Bridge to Benefits is an initiative by Children’s Defense Fund-Minnesota to increase awareness and participation in public work support programs and federal and state tax credits to improve family economic stability and, in turn, improve child outcomes. The web-based project relies on an online screening tool that helps determine potential eligibility for an array of programs. Work support programs and tax credits were implemented by federal and state governments to help low-income workers meet basic needs. Yet, in Minnesota, thousands of eligible families are not participating in these programs or claiming the tax credits that could provide increased economic stability for their families.
The goals of Bridge to Benefits are to:
- Increase awareness and participation in public work support programs and tax credits;
- Improve economic stability and well-being of low-income families by connecting them to work support programs that help meet basic needs;
- Promote healthy child development;
- Help families navigate complicated public program enrollment processes;
- Assist service providers by forming a “network of support” to ensure families receive the help they need;
- Strengthen communities by bringing in more federal and state dollars through the increased number of families who are participating in public programs and tax credits.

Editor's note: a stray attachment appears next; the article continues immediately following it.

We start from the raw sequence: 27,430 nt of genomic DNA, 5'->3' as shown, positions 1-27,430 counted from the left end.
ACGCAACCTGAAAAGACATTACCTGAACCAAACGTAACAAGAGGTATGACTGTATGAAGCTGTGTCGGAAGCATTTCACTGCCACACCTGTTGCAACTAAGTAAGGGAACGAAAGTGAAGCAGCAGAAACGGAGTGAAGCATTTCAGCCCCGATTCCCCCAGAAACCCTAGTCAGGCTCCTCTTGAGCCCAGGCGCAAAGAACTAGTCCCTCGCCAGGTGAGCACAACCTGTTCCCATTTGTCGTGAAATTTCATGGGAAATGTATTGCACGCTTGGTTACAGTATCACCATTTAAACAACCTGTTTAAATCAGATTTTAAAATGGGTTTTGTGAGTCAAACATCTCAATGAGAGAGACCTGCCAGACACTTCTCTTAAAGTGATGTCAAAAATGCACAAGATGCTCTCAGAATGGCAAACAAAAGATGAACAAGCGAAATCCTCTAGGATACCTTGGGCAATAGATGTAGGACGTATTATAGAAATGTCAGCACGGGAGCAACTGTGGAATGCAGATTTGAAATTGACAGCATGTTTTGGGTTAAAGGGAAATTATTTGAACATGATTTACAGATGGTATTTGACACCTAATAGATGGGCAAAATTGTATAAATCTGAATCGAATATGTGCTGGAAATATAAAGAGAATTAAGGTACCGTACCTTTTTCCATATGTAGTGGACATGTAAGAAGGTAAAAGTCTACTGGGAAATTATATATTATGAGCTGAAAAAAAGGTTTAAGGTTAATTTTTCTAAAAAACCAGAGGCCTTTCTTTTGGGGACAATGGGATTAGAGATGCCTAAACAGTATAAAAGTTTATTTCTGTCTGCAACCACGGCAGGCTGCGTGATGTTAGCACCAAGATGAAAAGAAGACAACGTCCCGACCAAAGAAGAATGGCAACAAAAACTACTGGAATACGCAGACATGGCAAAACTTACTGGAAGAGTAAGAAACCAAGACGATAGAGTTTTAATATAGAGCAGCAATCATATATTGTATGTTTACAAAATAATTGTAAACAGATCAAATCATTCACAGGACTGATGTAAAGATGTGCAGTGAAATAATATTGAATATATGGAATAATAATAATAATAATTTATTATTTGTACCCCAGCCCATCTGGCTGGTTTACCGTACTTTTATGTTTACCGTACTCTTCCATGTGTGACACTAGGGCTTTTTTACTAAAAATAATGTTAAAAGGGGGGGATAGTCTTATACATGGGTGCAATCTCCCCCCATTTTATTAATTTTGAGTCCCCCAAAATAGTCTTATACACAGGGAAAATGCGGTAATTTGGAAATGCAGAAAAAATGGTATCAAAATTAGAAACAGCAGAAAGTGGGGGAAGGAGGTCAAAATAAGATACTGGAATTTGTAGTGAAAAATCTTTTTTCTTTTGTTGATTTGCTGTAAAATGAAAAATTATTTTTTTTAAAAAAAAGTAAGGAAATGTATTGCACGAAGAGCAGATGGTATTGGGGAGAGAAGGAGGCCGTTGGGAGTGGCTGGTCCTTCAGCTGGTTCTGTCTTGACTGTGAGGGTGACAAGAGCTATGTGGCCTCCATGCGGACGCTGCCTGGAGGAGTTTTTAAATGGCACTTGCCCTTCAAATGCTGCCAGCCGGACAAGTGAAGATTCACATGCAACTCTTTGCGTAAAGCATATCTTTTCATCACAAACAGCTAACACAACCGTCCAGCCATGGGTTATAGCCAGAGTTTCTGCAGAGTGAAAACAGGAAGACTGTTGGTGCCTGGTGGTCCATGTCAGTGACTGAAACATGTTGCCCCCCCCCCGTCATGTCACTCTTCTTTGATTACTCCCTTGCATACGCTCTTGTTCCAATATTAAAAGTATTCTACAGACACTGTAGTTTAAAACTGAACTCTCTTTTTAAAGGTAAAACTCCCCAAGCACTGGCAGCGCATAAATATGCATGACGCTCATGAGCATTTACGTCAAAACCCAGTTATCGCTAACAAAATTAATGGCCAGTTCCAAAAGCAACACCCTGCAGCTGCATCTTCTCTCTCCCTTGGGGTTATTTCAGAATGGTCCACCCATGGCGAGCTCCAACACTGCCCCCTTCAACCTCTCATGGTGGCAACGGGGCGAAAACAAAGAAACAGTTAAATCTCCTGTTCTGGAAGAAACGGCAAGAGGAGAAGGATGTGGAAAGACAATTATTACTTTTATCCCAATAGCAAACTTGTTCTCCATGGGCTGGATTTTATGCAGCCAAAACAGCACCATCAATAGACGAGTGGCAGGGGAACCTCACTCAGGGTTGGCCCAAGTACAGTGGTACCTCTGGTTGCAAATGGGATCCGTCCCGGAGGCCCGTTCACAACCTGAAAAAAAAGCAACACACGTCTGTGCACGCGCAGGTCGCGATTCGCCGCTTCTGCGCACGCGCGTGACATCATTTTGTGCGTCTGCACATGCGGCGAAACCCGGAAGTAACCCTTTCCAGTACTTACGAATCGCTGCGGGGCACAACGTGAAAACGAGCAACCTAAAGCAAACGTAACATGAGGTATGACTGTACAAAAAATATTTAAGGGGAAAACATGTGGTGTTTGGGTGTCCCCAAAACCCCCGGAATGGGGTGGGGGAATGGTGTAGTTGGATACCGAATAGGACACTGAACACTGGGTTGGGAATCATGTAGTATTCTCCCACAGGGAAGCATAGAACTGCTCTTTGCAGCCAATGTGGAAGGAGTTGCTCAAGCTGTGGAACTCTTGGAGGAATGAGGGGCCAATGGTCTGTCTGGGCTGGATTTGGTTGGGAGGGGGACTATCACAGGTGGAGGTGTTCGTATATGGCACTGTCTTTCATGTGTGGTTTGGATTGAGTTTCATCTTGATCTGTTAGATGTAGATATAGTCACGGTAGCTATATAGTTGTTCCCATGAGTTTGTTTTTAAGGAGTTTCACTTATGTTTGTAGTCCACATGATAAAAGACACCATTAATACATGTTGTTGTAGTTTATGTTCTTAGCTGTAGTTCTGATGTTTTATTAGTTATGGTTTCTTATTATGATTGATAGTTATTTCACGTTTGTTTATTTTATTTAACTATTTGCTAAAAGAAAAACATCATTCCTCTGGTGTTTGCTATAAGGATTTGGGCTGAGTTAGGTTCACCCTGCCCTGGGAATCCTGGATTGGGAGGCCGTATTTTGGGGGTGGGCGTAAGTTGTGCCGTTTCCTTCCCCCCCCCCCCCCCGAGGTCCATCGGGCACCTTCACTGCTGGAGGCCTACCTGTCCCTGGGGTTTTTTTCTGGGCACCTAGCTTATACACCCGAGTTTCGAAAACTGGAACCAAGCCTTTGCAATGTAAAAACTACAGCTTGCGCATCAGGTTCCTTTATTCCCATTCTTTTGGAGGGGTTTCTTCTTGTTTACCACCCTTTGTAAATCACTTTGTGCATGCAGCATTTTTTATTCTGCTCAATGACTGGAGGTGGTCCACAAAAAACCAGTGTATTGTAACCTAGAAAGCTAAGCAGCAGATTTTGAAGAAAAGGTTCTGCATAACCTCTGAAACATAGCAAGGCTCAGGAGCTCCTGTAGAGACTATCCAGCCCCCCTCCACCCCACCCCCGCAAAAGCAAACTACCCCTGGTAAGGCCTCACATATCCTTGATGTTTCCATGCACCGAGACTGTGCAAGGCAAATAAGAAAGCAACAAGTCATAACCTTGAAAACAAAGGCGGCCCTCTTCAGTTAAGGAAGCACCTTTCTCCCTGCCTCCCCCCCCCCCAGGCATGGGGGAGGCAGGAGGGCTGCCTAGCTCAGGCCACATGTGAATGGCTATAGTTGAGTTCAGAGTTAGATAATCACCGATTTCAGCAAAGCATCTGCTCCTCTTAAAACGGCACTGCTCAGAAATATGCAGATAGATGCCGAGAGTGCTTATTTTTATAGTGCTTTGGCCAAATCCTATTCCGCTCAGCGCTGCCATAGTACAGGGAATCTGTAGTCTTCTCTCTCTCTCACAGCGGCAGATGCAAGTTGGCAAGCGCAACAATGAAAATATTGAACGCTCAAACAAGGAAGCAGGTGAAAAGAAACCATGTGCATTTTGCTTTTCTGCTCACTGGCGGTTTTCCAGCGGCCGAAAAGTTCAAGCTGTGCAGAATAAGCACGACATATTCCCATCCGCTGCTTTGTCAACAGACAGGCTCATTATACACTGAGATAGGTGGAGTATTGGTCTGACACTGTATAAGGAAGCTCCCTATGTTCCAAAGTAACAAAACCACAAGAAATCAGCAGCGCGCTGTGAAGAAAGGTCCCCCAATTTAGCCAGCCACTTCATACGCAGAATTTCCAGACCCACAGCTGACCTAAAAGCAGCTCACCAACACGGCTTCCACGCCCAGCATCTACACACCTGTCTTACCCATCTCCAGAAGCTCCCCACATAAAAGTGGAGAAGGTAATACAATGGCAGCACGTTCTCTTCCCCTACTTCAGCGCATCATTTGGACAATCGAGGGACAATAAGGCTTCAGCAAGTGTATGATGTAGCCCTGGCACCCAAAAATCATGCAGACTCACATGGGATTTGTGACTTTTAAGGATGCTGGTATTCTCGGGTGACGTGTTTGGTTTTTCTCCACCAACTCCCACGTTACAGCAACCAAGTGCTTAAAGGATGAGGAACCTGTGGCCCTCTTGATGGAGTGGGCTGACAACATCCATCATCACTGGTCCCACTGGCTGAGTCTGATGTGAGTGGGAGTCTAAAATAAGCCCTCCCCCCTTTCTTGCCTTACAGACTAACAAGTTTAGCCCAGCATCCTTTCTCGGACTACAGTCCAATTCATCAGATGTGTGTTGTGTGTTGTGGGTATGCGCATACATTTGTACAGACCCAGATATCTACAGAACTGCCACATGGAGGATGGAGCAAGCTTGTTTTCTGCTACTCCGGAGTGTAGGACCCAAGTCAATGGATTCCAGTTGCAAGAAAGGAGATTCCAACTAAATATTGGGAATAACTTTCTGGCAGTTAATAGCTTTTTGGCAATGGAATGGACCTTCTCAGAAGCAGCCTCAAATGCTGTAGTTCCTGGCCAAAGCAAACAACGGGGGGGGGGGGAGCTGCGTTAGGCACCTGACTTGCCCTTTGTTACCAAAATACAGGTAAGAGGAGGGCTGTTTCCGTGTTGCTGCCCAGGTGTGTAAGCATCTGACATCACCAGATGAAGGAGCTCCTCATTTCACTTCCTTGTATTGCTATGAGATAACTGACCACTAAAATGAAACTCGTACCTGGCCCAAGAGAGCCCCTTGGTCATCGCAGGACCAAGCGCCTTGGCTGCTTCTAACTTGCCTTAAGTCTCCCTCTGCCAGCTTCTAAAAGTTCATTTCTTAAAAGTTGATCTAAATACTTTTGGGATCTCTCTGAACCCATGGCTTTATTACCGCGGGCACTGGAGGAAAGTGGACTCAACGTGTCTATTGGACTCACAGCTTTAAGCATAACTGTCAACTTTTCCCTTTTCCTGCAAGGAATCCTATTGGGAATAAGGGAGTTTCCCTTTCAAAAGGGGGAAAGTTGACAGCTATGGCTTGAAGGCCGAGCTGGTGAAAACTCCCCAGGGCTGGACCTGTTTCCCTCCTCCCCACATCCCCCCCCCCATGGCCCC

As Minnesotans confront health and financial hardships as a result of COVID-19, Bridge to Benefits will help families find support. On the B2B website, you’ll find information on health, nutrition, and financial resources. As the situation evolves, the information will be updated daily.
What programs are included in Bridge to Benefits?
Although there are many different types of public programs, Bridge to Benefits focuses on the programs that benefit low-income, working Minnesota families. These include Medical Assistance, MinnesotaCare, the Advanced Premium Tax Credits, Child Care Assistance, Early Learning Scholarships, Energy Assistance, Supplemental Nutrition Assistance Program (SNAP), School Meal Program, Women, Infants, and Children (WIC) Program, Earned Income Tax Credit (EITC) and Working Family Credit (WFC).
Why focus on public work support programs and tax credits?
Living in poverty has devastating effects on a child’s development. Research confirms, however, that even small increases in a family’s income – as little as $370 a month – can have positive impacts on children’s cognitive, social and behavioral development outcomes. Participating in public programs puts money in the pockets of low-income families, benefiting their economic, social, and physical health.
How does Bridge to Benefits work?
The Bridge to Benefits project basically consists of two steps– 1) screening low-income families for potential eligibility in Minnesota’s work support and tax credit programs and 2) helping families complete the application process for the programs for which they appear eligible.